To reduce the number of functionality bugs, a separate hardware verification group will take the RTL and design testbenches and systems to check that the RTL actually is performing the same steps under many different conditions, classified as the domain of functional verification. Many techniques are used, none of them perfect but all of them useful – extensive logic simulation, formal methods, hardware emulation, lint-like code checking, code coverage, and so on.
A tiny error here can make the whole chip useless, or worse. The famous Pentium FDIV bug caused the results of a division to be wrong by at most 61 parts per million, in cases that occurred very infrequently. No one even noticed it until the chip had been in production for months. Yet Intel was forced to offer to replace, for free, every chip sold until they could fix the bug, at a cost of $475 million (US).
RTL is only a behavioral model of the actual functionality of what the chip is supposed to operate under. It has no link to a physical aspect of how the chip would operate in real life at the materials, physics, and electrical engineering side. For this reason, the next step in the IC design process, physical design stage, is to map the RTL into actual geometric representations of all electronics devices, such as capacitors, resistors, logic gates, and transistors that will go on the chip.
The main steps of physical design are listed below. In practice there is not a straightforward progression - considerable iteration is required to ensure all objectives are met simultaneously. This is a difficult problem in its own right, called design closure.
- Logic synthesis: The RTL is mapped into a gate-level netlist in the target technology of the chip.
- Floorplanning: The RTL of the chip is assigned to gross regions of the chip, input/output (I/O) pins are assigned and large objects (arrays, cores, etc.) are placed.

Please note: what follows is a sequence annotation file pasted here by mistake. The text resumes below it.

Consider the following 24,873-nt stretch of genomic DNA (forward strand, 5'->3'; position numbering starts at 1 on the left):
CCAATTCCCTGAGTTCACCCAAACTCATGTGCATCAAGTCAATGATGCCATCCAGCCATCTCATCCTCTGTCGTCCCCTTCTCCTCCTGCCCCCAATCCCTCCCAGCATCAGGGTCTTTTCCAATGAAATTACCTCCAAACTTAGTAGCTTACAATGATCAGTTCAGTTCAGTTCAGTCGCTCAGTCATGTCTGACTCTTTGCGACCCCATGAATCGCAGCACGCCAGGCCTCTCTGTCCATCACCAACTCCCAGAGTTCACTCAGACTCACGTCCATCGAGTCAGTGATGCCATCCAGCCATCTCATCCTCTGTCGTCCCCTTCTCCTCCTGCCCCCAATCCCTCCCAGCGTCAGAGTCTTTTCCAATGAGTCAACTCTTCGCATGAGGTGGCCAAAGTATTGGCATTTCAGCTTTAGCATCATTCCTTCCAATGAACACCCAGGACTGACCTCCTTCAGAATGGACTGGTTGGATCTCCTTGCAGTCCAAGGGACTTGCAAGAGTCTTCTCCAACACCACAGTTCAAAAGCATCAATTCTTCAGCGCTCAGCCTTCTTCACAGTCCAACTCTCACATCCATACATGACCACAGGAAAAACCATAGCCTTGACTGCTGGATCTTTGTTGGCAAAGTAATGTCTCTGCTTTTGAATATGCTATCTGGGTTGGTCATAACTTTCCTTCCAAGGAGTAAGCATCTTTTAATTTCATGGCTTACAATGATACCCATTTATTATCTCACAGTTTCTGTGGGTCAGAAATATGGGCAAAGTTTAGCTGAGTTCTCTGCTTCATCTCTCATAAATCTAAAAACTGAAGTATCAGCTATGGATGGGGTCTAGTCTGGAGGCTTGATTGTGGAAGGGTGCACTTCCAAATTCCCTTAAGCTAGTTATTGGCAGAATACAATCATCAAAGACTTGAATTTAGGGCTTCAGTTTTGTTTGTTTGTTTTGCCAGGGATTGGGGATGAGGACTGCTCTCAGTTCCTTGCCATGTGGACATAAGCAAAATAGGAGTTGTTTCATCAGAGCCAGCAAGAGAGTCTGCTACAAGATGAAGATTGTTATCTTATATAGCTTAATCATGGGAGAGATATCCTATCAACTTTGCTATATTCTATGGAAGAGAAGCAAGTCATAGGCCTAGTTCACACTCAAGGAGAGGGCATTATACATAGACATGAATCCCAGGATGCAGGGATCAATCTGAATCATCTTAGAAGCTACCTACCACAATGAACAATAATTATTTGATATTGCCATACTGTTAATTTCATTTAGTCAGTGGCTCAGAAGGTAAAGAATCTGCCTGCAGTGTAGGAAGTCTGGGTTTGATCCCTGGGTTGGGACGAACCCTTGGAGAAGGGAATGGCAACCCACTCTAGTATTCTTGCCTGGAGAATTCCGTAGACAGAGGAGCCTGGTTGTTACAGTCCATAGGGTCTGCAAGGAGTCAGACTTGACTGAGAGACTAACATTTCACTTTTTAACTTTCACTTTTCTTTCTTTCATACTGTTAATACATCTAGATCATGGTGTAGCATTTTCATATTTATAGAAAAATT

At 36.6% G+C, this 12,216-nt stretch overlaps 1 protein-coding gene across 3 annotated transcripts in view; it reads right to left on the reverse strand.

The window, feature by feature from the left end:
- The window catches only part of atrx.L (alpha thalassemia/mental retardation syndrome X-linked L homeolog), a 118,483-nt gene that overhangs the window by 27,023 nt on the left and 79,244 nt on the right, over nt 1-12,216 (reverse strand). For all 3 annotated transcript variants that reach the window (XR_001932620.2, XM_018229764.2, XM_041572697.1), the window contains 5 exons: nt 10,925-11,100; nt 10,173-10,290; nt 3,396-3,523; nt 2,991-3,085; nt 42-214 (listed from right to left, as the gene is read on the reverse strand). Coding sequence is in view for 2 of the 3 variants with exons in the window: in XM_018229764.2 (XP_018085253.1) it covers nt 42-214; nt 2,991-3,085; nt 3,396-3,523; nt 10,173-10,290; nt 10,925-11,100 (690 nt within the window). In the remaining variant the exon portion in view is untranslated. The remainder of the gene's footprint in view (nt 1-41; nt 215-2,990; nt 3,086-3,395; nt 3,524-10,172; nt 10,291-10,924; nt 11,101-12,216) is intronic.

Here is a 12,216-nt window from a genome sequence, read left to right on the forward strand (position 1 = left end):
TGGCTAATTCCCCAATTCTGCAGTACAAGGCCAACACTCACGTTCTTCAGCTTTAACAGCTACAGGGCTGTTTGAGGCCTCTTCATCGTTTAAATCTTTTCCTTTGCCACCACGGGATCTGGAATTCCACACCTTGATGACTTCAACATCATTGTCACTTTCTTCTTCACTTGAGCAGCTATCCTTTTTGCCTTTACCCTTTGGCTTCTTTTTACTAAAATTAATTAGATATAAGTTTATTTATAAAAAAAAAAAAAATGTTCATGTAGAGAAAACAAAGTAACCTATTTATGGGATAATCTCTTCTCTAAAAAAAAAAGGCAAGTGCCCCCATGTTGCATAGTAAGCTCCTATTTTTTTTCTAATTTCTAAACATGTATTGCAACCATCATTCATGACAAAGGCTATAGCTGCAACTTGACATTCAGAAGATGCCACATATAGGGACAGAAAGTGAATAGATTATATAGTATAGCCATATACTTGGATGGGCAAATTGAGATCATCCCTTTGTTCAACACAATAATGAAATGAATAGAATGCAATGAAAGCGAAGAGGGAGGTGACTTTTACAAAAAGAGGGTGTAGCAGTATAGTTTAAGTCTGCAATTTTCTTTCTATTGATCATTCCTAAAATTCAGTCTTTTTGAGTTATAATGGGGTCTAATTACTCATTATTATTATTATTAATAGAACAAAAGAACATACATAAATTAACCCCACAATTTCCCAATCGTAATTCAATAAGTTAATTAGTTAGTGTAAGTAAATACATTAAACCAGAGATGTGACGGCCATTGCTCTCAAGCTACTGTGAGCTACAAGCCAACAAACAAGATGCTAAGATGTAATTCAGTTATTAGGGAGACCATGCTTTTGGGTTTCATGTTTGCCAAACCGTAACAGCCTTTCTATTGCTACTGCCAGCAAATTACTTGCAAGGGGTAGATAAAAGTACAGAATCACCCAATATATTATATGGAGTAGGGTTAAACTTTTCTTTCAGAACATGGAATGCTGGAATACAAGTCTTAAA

- Placement: The gates in the netlist are assigned to nonoverlapping locations on the die area.
- Logic/placement refinement: Iterative logical and placement transformations to close performance and power constraints.
- Clock insertion: Clock signal wiring is (commonly, clock trees) introduced into the design.
- Routing: The wires that connect the gates in the netlist are added.
- Postwiring optimization: Performance (timing closure), noise (signal integrity), and yield (Design for manufacturability) violations are removed.
- Design for manufacturability: The design is modified, where possible, to make it as easy and efficient as possible to produce. This is achieved by adding extra vias or adding dummy metal/diffusion/poly layers wherever possible while complying to the design rules set by the foundry.
- Final checking: Since errors are expensive, time consuming and hard to spot, extensive error checking is the rule, making sure the mapping to logic was done correctly, and checking that the manufacturing rules were followed faithfully.
- Tapeout and mask generation: the design data is turned into photomasks in mask data preparation.